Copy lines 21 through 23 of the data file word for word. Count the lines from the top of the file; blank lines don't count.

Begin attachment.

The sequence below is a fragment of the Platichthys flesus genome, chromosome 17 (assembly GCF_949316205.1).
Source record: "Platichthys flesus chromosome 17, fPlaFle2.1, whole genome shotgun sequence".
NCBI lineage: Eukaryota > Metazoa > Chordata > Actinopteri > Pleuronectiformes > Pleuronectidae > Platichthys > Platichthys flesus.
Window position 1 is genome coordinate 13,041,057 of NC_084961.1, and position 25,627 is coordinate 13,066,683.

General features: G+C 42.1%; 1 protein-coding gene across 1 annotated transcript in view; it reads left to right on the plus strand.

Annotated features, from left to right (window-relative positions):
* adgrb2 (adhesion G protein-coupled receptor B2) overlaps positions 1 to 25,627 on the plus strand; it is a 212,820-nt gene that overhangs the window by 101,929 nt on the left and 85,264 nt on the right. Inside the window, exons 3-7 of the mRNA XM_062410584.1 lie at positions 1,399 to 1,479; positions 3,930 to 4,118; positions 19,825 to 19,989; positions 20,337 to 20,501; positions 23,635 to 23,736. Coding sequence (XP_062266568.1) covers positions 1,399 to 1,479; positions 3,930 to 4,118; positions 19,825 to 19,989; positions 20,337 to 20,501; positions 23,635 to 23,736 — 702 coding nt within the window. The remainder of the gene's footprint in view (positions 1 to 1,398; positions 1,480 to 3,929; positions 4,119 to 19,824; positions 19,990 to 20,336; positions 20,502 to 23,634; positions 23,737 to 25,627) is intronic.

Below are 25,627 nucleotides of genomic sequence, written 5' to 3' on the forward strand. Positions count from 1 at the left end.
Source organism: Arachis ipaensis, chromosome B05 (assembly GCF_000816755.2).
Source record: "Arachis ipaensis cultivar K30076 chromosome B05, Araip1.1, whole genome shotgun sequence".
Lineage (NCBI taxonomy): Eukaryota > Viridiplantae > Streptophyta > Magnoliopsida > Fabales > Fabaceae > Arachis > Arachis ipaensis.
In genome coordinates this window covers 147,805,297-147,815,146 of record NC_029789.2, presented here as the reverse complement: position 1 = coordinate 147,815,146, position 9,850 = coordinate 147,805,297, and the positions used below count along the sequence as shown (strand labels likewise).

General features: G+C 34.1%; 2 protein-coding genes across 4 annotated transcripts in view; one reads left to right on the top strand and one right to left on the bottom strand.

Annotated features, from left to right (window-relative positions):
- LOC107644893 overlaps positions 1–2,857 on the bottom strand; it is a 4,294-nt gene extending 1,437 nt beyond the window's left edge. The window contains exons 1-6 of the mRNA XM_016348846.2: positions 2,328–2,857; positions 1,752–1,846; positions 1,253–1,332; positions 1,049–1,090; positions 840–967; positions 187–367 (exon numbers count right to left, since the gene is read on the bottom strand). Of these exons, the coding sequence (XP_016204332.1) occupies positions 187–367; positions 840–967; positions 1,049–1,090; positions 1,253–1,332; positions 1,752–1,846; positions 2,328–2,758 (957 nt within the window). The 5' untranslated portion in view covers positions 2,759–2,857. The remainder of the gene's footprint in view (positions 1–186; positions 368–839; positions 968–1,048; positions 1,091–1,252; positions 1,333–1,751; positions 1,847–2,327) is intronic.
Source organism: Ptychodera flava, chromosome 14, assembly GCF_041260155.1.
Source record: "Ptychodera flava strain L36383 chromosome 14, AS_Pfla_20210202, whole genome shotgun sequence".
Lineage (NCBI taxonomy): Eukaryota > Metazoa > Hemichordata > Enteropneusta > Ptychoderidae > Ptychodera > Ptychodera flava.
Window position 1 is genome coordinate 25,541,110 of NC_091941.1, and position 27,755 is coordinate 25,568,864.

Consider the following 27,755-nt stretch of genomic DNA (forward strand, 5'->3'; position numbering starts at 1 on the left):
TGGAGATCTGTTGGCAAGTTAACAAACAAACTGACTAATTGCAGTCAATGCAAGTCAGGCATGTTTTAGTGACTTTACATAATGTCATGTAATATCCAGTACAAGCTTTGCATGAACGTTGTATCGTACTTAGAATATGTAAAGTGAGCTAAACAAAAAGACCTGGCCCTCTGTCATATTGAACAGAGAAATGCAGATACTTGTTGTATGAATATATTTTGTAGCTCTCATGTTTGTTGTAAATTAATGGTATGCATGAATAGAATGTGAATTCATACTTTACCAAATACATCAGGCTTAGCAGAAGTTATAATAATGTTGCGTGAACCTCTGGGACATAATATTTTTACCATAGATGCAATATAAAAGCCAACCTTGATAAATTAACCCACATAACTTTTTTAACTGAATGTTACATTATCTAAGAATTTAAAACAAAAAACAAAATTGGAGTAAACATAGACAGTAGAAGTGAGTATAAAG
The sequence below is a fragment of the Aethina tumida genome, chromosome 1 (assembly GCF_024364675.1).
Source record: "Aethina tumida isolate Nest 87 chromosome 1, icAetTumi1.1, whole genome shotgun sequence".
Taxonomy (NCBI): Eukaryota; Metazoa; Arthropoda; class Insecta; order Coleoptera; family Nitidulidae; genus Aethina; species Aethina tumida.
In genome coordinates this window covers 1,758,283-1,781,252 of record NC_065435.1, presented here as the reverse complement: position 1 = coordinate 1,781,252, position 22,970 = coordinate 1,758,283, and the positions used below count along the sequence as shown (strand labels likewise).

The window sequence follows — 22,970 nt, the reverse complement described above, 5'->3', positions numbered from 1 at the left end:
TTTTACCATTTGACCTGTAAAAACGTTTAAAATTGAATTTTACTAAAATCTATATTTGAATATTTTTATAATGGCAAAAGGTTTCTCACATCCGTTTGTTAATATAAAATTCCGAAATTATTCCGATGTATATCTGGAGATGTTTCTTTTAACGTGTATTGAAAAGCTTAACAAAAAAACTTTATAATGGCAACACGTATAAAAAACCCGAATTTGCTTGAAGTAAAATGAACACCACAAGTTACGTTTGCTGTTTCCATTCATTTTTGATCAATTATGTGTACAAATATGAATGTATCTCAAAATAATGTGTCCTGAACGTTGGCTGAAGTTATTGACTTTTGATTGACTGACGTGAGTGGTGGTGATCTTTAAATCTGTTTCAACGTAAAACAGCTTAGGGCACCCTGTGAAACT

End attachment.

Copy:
TGGAGATCTGTTGGCAAGTTAACAAACAAACTGACTAATTGCAGTCAATGCAAGTCAGGCATGTTTTAGTGACTTTACATAATGTCATGTAATATCCAGTACAAGCTTTGCATGAACGTTGTATCGTACTTAGAATATGTAAAGTGAGCTAAACAAAAAGACCTGGCCCTCTGTCATATTGAACAGAGAAATGCAGATACTTGTTGTATGAATATATTTTGTAGCTCTCATGTTTGTTGTAAATTAATGGTATGCATGAATAGAATGTGAATTCATACTTTACCAAATACATCAGGCTTAGCAGAAGTTATAATAATGTTGCGTGAACCTCTGGGACATAATATTTTTACCATAGATGCAATATAAAAGCCAACCTTGATAAATTAACCCACATAACTTTTTTAACTGAATGTTACATTATCTAAGAATTTAAAACAAAAAACAAAATTGGAGTAAACATAGACAGTAGAAGTGAGTATAAAG
The sequence below is a fragment of the Aethina tumida genome, chromosome 1 (assembly GCF_024364675.1).
Source record: "Aethina tumida isolate Nest 87 chromosome 1, icAetTumi1.1, whole genome shotgun sequence".